Indigo is the Color of the Universe
The North Atelier’s indigo dye vat
Our ancestors sought to borrow the color blue from the world of plants.
They wrapped themselves in blue as the Earth itself is wrapped in blue.
Indigo is the fabric of the universe.
Indigo dyeing has a long history. In Egypt, indigo-dyed linens were produced as early as 2000 BC. The process is believed to have been brought to Japan by an envoy to China in the time the Tang Dynasty. Japanese indigo plants include the Tade indigo (Polygonaceae), Ryukyu indigo (Acanthaceous), and the Ai-kazura (Coleoptera). Elsewhere there is the Indian indigo (Fabaceae), the wisteria indigo (Fabaceae) in West Africa, and the ward (Brassicaceae) in Europe. Indigo protects cloth, paper and skin. Its bulbs and leaves can be used as medicine. The cultivation and practice of indigo dyeing connects us to the mysteries of nature and to the wisdom and work of all the generations that have come before us. From the sacred indigo leaf the very colors of the heavens come pouring out.
We are pleased to present the exhibition “Indigo is the Color of the Universe” at the Center for COSMIC WONDER and gallery Hakuden. We will announce indigo dyeing events with Shindo Makito (North Atelier / The Little Indigo Museum), Takayuki Ishii (Awono-you), Hitoshi Kitamura / Miyuki Onishi (Konya Jin), and Keiichi Yoshikawa (Kyoto Hozu Indigo Atelier). We will also present indigo-dyed works by Yukinori Maeda and Sumiko Ishii of Kogei Punks Sha.
Makito Shindo (North Atelier / THE LITTLE INDIGO MUSEUM)
Since 2015, he has occupied the North Atelier of founding indigo dye artist Hiroyuki Shindo, where he works with liquid-ash fermentation, a method developed in ancient times. He aspires to make pieces that distill the beauty and mysterious charm of indigo for people to enjoy today. Hiroyuki Shindo established the Matsugasaki Atelier in Kyoto in April 1972. He founded the North Atelier, in Miyama, in April 1981, where he later opened the Little Indigo Museum in April 2005.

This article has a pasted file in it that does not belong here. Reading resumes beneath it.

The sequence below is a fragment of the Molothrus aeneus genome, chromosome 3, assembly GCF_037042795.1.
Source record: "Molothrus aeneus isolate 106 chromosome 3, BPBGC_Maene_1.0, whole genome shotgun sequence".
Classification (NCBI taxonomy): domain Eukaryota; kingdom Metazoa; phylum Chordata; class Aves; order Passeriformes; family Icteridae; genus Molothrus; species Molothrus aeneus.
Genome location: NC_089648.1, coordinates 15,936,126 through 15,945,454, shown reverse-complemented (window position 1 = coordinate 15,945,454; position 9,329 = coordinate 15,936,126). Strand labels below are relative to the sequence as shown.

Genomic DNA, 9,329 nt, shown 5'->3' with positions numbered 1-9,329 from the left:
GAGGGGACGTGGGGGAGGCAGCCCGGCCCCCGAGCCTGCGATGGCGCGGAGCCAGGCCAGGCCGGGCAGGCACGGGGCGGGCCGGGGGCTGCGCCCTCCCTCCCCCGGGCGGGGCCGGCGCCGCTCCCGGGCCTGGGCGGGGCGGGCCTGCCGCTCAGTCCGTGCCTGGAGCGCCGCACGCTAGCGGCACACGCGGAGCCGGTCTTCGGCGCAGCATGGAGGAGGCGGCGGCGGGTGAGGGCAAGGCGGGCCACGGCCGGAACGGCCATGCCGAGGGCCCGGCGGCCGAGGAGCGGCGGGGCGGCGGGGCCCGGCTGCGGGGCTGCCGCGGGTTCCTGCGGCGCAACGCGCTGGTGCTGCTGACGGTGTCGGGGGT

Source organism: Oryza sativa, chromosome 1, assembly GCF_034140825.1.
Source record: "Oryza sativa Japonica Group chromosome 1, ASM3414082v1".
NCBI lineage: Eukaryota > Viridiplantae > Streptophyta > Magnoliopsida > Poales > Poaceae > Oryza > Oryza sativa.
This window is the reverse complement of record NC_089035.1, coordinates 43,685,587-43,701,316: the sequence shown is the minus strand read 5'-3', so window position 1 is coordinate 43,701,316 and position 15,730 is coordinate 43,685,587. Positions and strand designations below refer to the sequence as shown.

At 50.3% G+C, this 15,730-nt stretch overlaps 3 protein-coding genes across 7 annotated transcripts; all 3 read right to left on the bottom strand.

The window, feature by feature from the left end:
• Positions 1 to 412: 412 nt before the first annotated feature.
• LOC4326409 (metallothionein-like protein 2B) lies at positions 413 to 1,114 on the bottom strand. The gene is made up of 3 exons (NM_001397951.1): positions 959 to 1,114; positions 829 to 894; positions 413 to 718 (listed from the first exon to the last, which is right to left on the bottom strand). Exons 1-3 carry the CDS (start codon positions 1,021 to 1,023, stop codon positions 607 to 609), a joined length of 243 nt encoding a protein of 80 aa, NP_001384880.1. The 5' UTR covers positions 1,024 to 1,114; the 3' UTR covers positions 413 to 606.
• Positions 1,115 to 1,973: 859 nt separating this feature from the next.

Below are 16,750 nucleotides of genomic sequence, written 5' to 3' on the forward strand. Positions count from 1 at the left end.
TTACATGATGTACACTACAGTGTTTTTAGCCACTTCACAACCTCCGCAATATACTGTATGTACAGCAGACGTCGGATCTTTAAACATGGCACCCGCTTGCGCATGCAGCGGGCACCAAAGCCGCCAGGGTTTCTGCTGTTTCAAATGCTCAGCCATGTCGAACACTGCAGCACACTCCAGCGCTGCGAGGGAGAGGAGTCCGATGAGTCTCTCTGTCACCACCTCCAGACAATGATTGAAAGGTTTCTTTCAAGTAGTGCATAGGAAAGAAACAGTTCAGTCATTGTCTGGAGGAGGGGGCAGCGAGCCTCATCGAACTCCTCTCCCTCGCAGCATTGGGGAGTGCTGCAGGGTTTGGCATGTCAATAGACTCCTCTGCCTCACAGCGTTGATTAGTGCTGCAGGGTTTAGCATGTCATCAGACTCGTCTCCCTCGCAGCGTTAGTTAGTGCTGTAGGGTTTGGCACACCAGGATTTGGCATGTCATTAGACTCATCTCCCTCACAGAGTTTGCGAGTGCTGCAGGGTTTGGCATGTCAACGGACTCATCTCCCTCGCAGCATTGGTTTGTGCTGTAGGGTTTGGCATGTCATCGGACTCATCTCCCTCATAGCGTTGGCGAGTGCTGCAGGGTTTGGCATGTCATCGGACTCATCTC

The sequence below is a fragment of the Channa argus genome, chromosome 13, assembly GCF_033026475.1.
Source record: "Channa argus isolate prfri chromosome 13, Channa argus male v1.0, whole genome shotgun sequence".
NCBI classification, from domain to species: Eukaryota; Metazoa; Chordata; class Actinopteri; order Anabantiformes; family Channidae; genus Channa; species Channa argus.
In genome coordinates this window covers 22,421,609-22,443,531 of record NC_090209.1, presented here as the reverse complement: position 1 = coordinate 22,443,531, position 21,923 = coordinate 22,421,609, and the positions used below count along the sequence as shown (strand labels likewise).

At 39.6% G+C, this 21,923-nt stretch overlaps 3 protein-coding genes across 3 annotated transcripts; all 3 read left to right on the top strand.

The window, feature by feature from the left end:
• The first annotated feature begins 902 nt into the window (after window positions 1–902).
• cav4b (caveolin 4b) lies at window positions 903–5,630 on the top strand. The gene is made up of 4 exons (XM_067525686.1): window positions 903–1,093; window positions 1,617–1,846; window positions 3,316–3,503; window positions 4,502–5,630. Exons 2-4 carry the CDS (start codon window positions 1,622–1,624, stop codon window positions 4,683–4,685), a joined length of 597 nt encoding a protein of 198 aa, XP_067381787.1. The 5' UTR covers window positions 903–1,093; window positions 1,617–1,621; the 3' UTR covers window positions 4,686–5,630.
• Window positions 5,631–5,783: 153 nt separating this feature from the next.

Takayuki Ishii (Awono-you)
Indigo-dyeing began with an interest in sustainable design. Learned dying from Noriyuki Murata, liquid-ash fermentation from Fumiko Sato, Nagaita-chougata (stencil dyeing) from Matsubara Yoshichi, Ise-style carving (dyed-pattern paper) from Akio Takai, and crafts from Brian Whitehead. He built an atelier with his wife in the mountainous area of Kanagawa prefecture. Indigo cultivation, making *sukumo, liquid-ash fermentation and dyeing techniques such as stencil dyeing, squeezing, drawing, and wax dyeing. No chemicals are used throughout the process of indigo cultivation and dyeing.
Hitoshi Kitamura and Miyuki Onishi (Konya Jin)
Soil composition, cultivation of indigo grass, making *sukumo, and indigo dyeing. It is a wonder how the indigo color is born out of the flow of time and natural processes. It is the joy of witnessing this wondrous transformation that is at the root of our activities. *Sukumo made in Tokushima prefecture. Liquid-ash fermentation and traditional Japanese indigo dyeing learned in Tochigi prefecture.
Keiichi Yoshikawa (Kyoto Hozu Indigo Atelier)
He has been involved in indigo dyeing for more than 30 years. He revived the phantom Kyoto indigo and then moved to Kameoka city. He rented a tenement house on the banks of the Hozu River to establish the “Hozu Indigo Research Institute” and restore Kyoto Indigo. Indigo cultivation, making *sukumo, liquid-ash fermentation and dyeing. He also dyes Ryukyu indigo by powdered indigo (Doroai).
*Sukumo indigo is a slowly fermented dye.
Center for COSMIC WONDER
July 4 − July 12, 2020
Open 12pm – 6pm
Temporary Closed: July 3
5-18-10 Minami-aoyama, Minato-ku, Tokyo
T. +81 (0)3 5774 6866
July 18 − July 26, 2020
Open 11am − 6pm
7 Moriyamada, Kyotamba-cho, Funaigun, Kyoto
T. +81 (0)771 82 1782
Ryukyu indigo dyed blook printing khadi by Kyoto Hozu Indigo Atelier